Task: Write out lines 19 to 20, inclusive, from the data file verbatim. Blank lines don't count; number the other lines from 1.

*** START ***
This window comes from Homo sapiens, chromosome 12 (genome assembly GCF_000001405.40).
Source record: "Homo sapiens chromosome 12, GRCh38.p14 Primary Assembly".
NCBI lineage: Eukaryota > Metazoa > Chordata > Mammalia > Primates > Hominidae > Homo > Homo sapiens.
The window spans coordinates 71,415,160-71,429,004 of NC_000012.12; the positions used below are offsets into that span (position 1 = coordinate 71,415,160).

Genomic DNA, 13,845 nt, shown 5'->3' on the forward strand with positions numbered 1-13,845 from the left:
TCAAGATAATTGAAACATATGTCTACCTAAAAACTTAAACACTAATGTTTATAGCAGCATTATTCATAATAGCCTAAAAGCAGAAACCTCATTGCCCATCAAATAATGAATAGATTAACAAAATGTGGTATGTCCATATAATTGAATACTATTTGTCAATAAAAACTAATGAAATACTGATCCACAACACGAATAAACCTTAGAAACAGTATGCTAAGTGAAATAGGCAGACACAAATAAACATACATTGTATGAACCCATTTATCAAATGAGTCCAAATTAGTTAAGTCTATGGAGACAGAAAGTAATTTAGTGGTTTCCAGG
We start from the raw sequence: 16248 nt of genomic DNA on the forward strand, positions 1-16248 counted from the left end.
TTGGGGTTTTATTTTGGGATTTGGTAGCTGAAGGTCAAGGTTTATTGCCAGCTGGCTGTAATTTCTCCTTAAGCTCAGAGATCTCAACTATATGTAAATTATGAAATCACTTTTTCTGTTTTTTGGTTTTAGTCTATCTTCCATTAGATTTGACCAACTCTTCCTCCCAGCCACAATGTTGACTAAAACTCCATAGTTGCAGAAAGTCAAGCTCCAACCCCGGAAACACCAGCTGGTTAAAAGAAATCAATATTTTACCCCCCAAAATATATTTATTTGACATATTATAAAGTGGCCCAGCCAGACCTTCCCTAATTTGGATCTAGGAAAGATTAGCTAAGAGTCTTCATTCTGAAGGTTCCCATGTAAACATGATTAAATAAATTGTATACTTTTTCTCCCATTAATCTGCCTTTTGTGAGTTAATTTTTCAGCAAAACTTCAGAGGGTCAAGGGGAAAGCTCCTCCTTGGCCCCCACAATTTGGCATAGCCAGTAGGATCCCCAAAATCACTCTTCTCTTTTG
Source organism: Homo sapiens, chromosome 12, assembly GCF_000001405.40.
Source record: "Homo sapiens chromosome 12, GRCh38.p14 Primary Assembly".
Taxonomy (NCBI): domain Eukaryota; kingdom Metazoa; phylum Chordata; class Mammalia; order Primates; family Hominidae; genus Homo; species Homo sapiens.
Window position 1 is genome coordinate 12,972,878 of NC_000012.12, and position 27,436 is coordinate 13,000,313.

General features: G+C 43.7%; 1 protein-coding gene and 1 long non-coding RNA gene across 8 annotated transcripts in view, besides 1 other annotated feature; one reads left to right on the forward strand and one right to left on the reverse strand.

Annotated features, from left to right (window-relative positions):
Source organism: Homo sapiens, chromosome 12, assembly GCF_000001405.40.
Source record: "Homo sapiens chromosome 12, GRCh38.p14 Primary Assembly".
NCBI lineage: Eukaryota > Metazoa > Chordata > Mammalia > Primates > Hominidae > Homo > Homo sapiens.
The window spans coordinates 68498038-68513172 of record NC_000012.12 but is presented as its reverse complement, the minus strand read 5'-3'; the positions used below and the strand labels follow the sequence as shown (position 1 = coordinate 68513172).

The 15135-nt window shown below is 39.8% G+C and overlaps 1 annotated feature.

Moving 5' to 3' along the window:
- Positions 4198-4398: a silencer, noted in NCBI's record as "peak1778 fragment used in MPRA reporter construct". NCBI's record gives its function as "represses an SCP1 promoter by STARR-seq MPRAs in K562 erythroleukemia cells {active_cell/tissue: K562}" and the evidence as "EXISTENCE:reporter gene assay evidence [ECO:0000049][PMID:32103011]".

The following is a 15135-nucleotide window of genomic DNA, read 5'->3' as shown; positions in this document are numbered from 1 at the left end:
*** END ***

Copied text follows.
The 15135-nt window shown below is 39.8% G+C and overlaps 1 annotated feature.

Moving 5' to 3' along the window: